Friday, April 30, 2010

Beauty and ugliness

Up to three kinds of good can be involved in a beautiful object:

  1. The intrinsic value of the beauty.
  2. The intrinsic value of the production of something beautiful.
  3. The aesthetic appreciation and pleasure in those who behold the object.
It is important to the point I am making that (3) is not all there is to the value of the beautiful object: it will matter little if you deny (1) or you deny (2), as long as you don't deny both (1) and (2) and anything like them. Here are some arguments that (3) is not all there is. Renoir - The Terrace If (3) is all there is to the value of beauty, then Renoir would have done something in every way more valuable had he made his paintings somewhat less beautiful (say, 20% less beautiful, if that makes any sense) but worked to ensure that they would have twice as many viewers. That is absurd. Furthermore, although this intuition is not shared by all, it appears wrong to me to destroy a beautiful vase for no good reason even if nobody would ever again see it. Moreover, it does not appear to be silly to write a poem even if no one would ever read or hear it. (Maybe one's own appreciation of it while writing it counts for something, but maybe it does not count for enough to do justice to the intuition here.) Furthermore, if (3) were all there was, then for a fixed average amount of pleasure and appreciation, the value of a beautiful object would be directly and precisely proportional to the number of beholders who appreciate and take pleasure. And that numerical equality is surely wrong.

Now, in the case of something ugly, there is obviously the disvalue of the aesthetic disappreciation and displeasure in the beholders. But I think that is all there is that is bad about the ugly object. And here lies a conceptual asymmetry between the ugly and the beautiful. There is reason to preserve or create a beautiful object even if no one will perceive it; but there is no corresponding reason to destroy or refrain from creating an ugly object when no one will perceive it. If I am to set out to build a wooden telescope, that it would be beautiful is a reason in favor of the production, even if the telescope is only going to be in contact with people in the dark of night and no one will see its beauty. But that it would be ugly is no reason against the production, if no one will see the ugliness. (Maybe the fact that I will see it in my mind's eye might be a reason, but that underscores the analog of (3).) The amount of disvalue in an ugly thing, for a fixed average amount of displeasure and disappreciation, is exactly proportional to the number of beholders, whereas no similar proportionality holds in the case of beauty.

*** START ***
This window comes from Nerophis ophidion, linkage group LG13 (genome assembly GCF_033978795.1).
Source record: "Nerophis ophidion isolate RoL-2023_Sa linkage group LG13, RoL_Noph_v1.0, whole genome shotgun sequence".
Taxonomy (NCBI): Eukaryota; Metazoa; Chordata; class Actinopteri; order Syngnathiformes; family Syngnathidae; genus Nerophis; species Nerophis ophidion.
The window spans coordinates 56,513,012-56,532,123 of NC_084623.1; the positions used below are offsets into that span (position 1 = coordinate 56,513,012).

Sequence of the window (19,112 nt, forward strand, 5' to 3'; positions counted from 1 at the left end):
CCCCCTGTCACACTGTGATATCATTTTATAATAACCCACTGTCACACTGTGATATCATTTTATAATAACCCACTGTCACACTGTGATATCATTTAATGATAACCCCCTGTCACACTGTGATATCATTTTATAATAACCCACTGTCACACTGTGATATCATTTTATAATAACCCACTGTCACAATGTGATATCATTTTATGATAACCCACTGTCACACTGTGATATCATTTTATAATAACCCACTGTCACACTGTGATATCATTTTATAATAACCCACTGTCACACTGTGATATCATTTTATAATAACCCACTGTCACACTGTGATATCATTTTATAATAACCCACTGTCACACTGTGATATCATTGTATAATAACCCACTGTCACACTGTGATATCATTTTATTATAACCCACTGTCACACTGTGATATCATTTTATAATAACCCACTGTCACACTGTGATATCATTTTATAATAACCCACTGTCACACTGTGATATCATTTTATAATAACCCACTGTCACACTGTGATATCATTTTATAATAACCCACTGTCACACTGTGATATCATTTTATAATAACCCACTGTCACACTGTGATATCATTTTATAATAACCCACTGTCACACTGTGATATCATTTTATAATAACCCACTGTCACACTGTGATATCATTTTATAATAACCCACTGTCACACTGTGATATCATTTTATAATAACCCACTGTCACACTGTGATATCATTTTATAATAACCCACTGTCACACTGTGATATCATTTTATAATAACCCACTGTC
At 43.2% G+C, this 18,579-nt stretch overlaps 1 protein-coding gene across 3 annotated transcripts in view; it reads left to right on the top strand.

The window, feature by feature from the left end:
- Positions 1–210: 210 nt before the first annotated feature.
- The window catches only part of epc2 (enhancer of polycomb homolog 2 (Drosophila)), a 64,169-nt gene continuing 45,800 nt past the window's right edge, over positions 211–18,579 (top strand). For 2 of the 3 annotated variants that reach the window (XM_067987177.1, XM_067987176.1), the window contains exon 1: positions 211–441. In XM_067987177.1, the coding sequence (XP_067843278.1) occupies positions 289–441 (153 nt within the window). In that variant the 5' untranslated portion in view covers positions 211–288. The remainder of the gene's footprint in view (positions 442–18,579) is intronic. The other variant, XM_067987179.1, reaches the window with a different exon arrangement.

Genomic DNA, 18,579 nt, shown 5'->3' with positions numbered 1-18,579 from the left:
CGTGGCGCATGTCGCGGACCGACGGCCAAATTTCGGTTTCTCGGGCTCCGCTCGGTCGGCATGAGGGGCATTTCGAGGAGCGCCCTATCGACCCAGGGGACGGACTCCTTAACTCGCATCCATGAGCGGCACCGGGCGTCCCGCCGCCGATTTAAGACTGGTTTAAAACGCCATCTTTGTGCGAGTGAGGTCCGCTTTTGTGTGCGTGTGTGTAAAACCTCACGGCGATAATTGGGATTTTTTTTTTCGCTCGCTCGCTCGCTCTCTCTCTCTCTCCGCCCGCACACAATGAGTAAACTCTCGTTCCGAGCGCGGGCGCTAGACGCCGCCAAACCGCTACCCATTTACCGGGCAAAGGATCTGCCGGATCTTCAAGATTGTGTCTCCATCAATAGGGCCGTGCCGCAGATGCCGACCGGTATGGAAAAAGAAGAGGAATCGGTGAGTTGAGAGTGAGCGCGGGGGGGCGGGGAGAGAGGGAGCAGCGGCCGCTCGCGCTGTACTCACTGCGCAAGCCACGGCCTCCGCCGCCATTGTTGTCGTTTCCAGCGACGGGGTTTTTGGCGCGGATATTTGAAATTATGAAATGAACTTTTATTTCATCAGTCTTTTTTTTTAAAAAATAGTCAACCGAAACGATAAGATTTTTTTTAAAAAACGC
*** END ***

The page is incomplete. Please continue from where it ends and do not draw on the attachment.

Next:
So ugliness is disvaluable in fewer ways than beauty is valuable.

All this may be an aspect of the way evil is but a parasite on the good. Moreover, it may help show an asymmetry between good and evil that is relevant to sceptical theism and the argument from design. The sceptical theist thinks that the evils of the world might contribute to goods beyond our ken. An atheist might reasonable counter that this undercuts any argument from design, because the goods of the world might contribute to evils beyond our ken. However, it may be that the space of possible goods is much more complex than the space of possible evils. For instance, plausibly there can be exceedingly complex aesthetic goods beyond our ken. But can there be exceedingly complex aesthetic evils? Maybe not: all the evil in ugliness, if the above is right, reduces simply to the evils of displeasure and disappreciation, which are in themselves subjective and easily accessible to our minds.

1 comment:

Alexander R Pruss said...

The post also shows why there is no problem of ugliness over and beyond the problem of suffering. For ugliness is only a problem to the extent it causes suffering.